The City Council meetings were heated when they discussed a replacement for Kol Medina, but they were nothing compared with emails on the topic.
Emails they received from each other and the public only add to the divide on the council, information obtained by a public records request from the Review show. Medina left the council after taking a job in Walla Walla. Jane Lindley and Brenda Fantroy-Johnson were the finalists to replace him. Lindley dropped out, and Fantroy-Johnson was selected.
Topics of heated emails included racism, trust, honesty, resignations, self-promotion, re-election threats and betrayal.
Some of the most divisive emails were exchanged between councilmembers Joe Deets and Kirsten Hytopoulos.
Obviously responding to a previous in-person discussion, Deets said: “You literally begged me to vote a certain way, and then called me ‘unreliable’ for showing independence in my decision making.” After Findley dropped out, Deets said he supported both candidates and experienced how supporters, not the candidates, “played to win – and only win, without attempting to understand that the other side had very legitimate reasons for supporting their candidate.”
That email caught Hytopoulos by surprise: “I am really blown away by this email.” She was upset that comments made in private were made public. “Breaching that trust was off-limits.”
She then wrote that other information could hurt his chance at re-election: “If you continue to make public accusations like those you make in this email, I will indeed follow up with a full detailing of the content of the conversations you are referring to.”
She wrote she has lost trust in Deets. “I would not be able to trust you going forward.” She said that referred to his ability to follow through on making decisions “based on the best interests of the community and the facts before you and not changing your mind in the moment out of fear of political backlash.”
But Hytopoulos said that lack of trust goes beyond that to “affect my willingness to engage in future one on one conversations with you regarding matters of consequence.”
Deets responded that trust is broken for him, too, but he still is willing to work with her on council matters. “The community of Bainbridge Island expects us to work collaboratively together, and I will set aside any and all differences with you to achieve that.”
More on Joe, Kirsten
A couple of citizens also criticized Deets and Hytopoulos.
Of the latter, Cory Munson complained that she did not explain her vote for Lindley. In her reply, Hytopoulos said it was a roll call vote, and, therefore, she wasn’t supposed to explain her vote. She said those who did were “self serving” and “political.” She also did not want to come across as being disrespectful to those who disagreed with her.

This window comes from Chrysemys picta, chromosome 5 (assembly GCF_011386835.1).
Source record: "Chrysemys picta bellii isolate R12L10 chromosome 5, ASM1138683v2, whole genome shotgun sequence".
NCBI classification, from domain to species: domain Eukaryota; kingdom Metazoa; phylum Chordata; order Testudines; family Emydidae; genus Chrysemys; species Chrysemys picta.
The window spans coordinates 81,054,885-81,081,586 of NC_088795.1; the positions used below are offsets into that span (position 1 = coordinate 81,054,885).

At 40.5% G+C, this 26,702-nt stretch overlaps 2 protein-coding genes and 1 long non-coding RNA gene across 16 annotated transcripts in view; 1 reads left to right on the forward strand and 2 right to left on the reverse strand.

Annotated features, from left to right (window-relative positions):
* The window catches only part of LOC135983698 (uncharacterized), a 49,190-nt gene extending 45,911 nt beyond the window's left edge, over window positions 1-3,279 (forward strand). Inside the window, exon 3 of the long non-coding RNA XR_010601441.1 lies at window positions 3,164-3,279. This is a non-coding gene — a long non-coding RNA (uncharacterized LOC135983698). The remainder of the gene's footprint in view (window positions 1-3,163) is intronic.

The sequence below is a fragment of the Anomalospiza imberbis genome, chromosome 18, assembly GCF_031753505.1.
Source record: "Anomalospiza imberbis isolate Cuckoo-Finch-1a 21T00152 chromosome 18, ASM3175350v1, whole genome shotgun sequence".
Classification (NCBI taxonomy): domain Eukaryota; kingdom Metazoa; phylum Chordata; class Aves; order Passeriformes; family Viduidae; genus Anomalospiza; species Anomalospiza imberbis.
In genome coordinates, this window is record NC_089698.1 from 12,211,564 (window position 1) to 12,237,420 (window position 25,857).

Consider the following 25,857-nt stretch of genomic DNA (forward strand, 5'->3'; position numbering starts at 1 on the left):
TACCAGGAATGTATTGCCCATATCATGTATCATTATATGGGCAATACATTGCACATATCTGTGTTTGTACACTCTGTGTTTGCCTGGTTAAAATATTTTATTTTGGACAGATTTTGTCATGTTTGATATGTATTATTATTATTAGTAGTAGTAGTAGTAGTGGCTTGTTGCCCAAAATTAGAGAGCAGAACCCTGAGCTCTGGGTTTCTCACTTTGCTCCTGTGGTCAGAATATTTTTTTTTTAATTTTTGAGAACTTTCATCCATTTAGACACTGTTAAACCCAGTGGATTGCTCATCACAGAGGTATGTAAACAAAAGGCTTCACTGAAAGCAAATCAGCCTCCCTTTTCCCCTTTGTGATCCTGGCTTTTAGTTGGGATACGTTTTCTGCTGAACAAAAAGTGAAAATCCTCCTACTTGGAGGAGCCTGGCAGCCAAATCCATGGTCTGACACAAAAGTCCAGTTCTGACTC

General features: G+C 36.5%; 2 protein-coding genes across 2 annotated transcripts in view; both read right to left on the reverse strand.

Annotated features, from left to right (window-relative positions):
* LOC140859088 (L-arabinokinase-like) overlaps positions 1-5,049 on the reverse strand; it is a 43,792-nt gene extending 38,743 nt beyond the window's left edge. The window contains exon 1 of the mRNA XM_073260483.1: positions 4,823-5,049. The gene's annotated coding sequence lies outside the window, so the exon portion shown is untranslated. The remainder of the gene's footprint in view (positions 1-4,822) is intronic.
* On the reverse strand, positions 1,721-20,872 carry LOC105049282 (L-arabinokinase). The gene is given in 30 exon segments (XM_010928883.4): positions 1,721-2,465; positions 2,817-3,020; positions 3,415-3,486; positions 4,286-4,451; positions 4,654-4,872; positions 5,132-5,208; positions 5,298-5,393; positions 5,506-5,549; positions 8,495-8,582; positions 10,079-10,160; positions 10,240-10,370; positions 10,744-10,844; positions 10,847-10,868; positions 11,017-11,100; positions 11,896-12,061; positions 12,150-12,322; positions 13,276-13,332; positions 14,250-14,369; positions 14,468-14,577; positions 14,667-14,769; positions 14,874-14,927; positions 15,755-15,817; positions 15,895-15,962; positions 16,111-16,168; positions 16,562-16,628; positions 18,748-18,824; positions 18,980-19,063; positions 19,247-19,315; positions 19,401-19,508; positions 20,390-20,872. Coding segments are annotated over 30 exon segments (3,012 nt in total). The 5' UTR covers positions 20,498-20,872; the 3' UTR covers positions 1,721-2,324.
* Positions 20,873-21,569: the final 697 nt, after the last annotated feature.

Meanwhile, Stephanie Steele and Erika Shiner criticized Deets.
“Who were you trying to kid when you stated that you wanted to hear more from ‘the people’ about the replacement council candidates,” Steele writes in an email to Deets. “How disingenuous…We are already being manipulated in the national political arena, and now I get to tune into your elective process and be lied to again on this local level…I lost so much respect for specific members of this council, and the lengths of manipulation and the trickery you were willing to embrace for your ‘justified’ ends.”
Shiner was also hard on him. “An honest person, once they reviewed the candidates’ credentials, could only conclude that your support of Brenda is primarily based on one qualification and one qualification only. It shows a total lack of commitment to all those issues you have professed to care so deeply about and any denial on your part can only ring hollow to all with an ounce of intelligence.”
In explaining his vote, Deets said of Fantroy-Johnson: “She was calm, measured knowledgeable and insightful – and it struck me that here before us was a valid opportunity to knock down a barrier. So I decided to give my vote to her.”
As earlier reported, numerous emails from the public and council chastized Councilmember Michael Pollock for calling out three council members for not voting for Fantroy-Johnson because of her race. Pollock was later admonished for doing so in a widely circulated public email.
Ginny Brewer really took it to him, saying she wanted to “express my anger and dismay at the way you have politicized the selection of our new city council member, especially through the lens of race. I am especially hurt and really somewhat surprised that you would suggest that anyone who doesn’t support the African-American candidate is racist.”
Brewer said Pollock’s email didn’t help Bainbridge Island. “It is true that this country is going through an extremely difficult – and important – consideration of how racist views impact all levels of society, and certainly Bainbridge Island needs to look closely where it finds itself in all of this, but to look at two candidates from a very narrow lens, that of race, simply doesn’t serve our community at all.”
After that incident, fellow Councilmember Christy Carr said she would no longer serve on a subcommittee with Pollock. Kim McCormick, another member of that subcommittee, said the same thing to Carr in an email. “Michael’s views are offensive to women and to people of color, and I do not see a constructive way to work with him,” she said.
Vote for me
Also previously reported was an email Fantroy-Johnson sent out to the public looking for support prior to their vote. Supporters of Lindley criticized that move. What hasn’t been reported was her actual email, urging the public to contact councilmembers asking them to support the first African American council candidate.
“It would be a significant step at the local level towards pursuit of a more just, diverse and racially equitable government,” her email said. “When it comes to race equity and getting exceptionally well-qualified environmental and social justice advocates into our local government, the time to act is now.”
She emphasized her four areas of concerns: Protect the Island’s environment, pursue climate/social justice, keep housing options affordable and restore the local economy. “If you support where I stand on the issues, if you believe in having a council with a greater diversity of perspectives and backgrounds, if you want someone passionate about protecting the environment and pursuing social justice, then please let the City Council know.”